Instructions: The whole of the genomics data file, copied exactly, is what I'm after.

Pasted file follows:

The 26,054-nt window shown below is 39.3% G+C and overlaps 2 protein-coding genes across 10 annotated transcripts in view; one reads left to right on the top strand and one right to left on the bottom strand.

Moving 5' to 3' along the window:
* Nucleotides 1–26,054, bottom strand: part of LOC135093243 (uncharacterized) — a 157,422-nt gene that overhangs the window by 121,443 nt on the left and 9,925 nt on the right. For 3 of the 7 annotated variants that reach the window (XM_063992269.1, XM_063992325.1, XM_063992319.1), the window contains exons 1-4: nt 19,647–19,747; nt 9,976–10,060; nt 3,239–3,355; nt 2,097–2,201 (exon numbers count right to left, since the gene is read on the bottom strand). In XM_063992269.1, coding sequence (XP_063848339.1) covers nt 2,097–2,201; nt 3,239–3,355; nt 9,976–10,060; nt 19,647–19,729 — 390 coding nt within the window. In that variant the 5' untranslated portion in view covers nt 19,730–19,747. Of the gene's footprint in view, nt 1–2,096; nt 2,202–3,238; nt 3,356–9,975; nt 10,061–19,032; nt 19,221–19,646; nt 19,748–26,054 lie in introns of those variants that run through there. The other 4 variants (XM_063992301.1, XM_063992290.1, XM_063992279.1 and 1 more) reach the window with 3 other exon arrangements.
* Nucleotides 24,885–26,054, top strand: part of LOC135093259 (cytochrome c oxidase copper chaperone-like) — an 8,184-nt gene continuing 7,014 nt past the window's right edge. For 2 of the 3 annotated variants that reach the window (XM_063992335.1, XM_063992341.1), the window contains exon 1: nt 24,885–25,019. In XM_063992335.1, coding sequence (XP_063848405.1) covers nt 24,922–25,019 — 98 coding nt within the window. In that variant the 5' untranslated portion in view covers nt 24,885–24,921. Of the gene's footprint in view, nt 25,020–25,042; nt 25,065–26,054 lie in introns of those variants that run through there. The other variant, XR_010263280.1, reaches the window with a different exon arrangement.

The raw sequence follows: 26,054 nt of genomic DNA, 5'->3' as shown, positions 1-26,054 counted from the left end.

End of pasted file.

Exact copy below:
The 26,054-nt window shown below is 39.3% G+C and overlaps 2 protein-coding genes across 10 annotated transcripts in view; one reads left to right on the top strand and one right to left on the bottom strand.

Moving 5' to 3' along the window:
* Nucleotides 1–26,054, bottom strand: part of LOC135093243 (uncharacterized) — a 157,422-nt gene that overhangs the window by 121,443 nt on the left and 9,925 nt on the right. For 3 of the 7 annotated variants that reach the window (XM_063992269.1, XM_063992325.1, XM_063992319.1), the window contains exons 1-4: nt 19,647–19,747; nt 9,976–10,060; nt 3,239–3,355; nt 2,097–2,201 (exon numbers count right to left, since the gene is read on the bottom strand). In XM_063992269.1, coding sequence (XP_063848339.1) covers nt 2,097–2,201; nt 3,239–3,355; nt 9,976–10,060; nt 19,647–19,729 — 390 coding nt within the window. In that variant the 5' untranslated portion in view covers nt 19,730–19,747. Of the gene's footprint in view, nt 1–2,096; nt 2,202–3,238; nt 3,356–9,975; nt 10,061–19,032; nt 19,221–19,646; nt 19,748–26,054 lie in introns of those variants that run through there. The other 4 variants (XM_063992301.1, XM_063992290.1, XM_063992279.1 and 1 more) reach the window with 3 other exon arrangements.
* Nucleotides 24,885–26,054, top strand: part of LOC135093259 (cytochrome c oxidase copper chaperone-like) — an 8,184-nt gene continuing 7,014 nt past the window's right edge. For 2 of the 3 annotated variants that reach the window (XM_063992335.1, XM_063992341.1), the window contains exon 1: nt 24,885–25,019. In XM_063992335.1, coding sequence (XP_063848405.1) covers nt 24,922–25,019 — 98 coding nt within the window. In that variant the 5' untranslated portion in view covers nt 24,885–24,921. Of the gene's footprint in view, nt 25,020–25,042; nt 25,065–26,054 lie in introns of those variants that run through there. The other variant, XR_010263280.1, reaches the window with a different exon arrangement.

The raw sequence follows: 26,054 nt of genomic DNA, 5'->3' as shown, positions 1-26,054 counted from the left end.